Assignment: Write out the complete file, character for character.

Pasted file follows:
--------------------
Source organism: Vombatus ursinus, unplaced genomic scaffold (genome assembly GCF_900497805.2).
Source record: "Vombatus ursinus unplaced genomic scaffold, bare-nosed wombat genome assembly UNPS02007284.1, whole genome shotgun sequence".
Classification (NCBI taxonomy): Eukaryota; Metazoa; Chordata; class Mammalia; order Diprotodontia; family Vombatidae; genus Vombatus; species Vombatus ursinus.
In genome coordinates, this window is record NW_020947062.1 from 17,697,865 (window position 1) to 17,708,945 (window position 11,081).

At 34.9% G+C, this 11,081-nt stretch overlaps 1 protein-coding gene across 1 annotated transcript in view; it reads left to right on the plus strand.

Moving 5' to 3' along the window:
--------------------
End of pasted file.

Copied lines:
Source organism: Vombatus ursinus, unplaced genomic scaffold (genome assembly GCF_900497805.2).
Source record: "Vombatus ursinus unplaced genomic scaffold, bare-nosed wombat genome assembly UNPS02007284.1, whole genome shotgun sequence".
Classification (NCBI taxonomy): Eukaryota; Metazoa; Chordata; class Mammalia; order Diprotodontia; family Vombatidae; genus Vombatus; species Vombatus ursinus.
In genome coordinates, this window is record NW_020947062.1 from 17,697,865 (window position 1) to 17,708,945 (window position 11,081).

At 34.9% G+C, this 11,081-nt stretch overlaps 1 protein-coding gene across 1 annotated transcript in view; it reads left to right on the plus strand.

Moving 5' to 3' along the window: